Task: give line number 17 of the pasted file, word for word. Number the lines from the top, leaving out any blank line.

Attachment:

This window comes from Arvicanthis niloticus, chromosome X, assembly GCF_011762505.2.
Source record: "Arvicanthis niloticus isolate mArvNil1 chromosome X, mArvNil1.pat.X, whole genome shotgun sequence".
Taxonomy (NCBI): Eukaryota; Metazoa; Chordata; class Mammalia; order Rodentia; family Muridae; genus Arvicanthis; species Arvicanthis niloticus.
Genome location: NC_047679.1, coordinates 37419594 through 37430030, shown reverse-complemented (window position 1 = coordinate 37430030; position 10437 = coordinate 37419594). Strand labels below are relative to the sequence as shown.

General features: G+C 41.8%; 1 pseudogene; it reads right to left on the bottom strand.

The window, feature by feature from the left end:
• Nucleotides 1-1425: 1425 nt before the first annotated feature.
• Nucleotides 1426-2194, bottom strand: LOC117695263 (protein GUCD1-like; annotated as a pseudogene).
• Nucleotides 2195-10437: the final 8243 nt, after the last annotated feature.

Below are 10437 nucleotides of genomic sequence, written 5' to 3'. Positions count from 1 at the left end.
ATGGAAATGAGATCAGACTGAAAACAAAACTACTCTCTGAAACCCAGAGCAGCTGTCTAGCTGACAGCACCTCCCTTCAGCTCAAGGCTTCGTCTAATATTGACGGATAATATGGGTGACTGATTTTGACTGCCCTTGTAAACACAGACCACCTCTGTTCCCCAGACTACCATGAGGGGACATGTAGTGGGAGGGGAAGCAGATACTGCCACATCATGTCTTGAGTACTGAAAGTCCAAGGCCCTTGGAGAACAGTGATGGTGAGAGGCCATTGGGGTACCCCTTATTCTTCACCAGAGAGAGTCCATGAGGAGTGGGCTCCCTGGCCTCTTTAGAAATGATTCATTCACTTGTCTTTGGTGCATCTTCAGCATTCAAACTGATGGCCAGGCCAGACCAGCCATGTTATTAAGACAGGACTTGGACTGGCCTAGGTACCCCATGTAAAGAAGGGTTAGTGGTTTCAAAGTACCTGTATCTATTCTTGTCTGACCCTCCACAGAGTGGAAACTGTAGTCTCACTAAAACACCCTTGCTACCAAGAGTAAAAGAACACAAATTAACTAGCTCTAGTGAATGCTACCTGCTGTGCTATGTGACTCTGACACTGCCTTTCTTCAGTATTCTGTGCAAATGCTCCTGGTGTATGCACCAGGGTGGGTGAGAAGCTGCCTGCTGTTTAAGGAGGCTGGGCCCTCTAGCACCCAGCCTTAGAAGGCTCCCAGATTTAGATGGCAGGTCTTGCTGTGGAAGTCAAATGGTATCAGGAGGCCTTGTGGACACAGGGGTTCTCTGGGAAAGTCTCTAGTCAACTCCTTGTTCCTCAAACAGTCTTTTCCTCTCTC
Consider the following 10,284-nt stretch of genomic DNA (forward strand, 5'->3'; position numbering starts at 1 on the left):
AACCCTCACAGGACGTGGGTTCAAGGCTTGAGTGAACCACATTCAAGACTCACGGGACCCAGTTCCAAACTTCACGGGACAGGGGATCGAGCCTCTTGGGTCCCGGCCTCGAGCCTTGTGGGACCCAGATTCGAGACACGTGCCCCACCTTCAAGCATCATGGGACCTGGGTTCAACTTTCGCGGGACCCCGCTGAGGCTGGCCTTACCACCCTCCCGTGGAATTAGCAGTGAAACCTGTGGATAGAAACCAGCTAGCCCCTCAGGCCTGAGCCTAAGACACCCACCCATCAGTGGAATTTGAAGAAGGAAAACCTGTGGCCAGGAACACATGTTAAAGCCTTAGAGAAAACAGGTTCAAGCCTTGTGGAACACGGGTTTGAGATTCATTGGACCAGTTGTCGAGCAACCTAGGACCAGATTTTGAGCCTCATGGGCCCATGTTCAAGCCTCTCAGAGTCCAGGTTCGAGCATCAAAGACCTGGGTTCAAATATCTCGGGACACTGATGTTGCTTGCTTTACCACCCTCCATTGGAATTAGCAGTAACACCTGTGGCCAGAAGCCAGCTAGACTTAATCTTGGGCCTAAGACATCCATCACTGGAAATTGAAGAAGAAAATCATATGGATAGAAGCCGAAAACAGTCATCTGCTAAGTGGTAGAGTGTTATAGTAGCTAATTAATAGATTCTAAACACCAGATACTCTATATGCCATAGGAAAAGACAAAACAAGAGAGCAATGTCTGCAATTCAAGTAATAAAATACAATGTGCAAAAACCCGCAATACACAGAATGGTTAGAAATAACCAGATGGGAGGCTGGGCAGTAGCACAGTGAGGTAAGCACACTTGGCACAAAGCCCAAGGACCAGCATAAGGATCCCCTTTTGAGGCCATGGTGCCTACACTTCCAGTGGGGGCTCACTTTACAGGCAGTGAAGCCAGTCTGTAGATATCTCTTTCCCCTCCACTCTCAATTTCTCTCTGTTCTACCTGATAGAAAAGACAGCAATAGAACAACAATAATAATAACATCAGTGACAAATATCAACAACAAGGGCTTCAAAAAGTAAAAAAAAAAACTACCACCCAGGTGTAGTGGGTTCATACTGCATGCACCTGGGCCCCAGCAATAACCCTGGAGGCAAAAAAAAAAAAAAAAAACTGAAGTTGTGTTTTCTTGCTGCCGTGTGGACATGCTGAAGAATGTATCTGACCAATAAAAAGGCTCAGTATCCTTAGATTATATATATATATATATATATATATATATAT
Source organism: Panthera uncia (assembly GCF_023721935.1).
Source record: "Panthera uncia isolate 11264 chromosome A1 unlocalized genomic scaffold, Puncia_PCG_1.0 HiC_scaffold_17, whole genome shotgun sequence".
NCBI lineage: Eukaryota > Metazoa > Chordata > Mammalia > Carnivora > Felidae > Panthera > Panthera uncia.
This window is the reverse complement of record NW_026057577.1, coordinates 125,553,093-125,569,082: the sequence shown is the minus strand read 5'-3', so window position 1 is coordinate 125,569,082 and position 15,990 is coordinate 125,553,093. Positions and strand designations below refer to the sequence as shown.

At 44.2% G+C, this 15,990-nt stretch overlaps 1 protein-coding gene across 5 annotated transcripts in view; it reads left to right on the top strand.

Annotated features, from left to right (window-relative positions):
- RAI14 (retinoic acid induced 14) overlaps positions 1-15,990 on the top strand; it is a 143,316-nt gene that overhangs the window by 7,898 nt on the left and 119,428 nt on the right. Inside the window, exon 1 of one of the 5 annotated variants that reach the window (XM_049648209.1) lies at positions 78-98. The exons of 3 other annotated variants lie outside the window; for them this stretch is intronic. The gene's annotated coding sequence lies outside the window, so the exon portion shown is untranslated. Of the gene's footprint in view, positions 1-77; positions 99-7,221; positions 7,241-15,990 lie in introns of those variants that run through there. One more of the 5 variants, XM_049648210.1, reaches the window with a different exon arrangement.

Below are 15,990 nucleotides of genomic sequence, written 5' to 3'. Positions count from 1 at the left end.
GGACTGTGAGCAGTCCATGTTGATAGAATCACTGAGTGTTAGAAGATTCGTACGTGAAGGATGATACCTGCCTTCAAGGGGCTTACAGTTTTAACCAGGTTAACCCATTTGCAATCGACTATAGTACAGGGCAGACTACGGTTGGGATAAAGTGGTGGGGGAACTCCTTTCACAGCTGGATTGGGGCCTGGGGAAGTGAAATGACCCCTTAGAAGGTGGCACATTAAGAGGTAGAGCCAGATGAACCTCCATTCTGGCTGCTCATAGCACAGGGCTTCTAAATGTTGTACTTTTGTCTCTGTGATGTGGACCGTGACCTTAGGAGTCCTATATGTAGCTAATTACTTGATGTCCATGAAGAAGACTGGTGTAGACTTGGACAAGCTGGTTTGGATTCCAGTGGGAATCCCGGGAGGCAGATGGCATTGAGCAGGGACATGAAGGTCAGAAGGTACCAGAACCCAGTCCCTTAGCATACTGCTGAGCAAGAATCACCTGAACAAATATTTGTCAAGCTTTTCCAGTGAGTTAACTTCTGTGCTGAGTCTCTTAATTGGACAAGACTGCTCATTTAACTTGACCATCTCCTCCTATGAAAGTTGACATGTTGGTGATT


This window is the reverse complement of record NW_026057577.1, coordinates 125,553,093-125,569,082: the sequence shown is the minus strand read 5'-3', so window position 1 is coordinate 125,569,082 and position 15,990 is coordinate 125,553,093. Positions and strand designations below refer to the sequence as shown.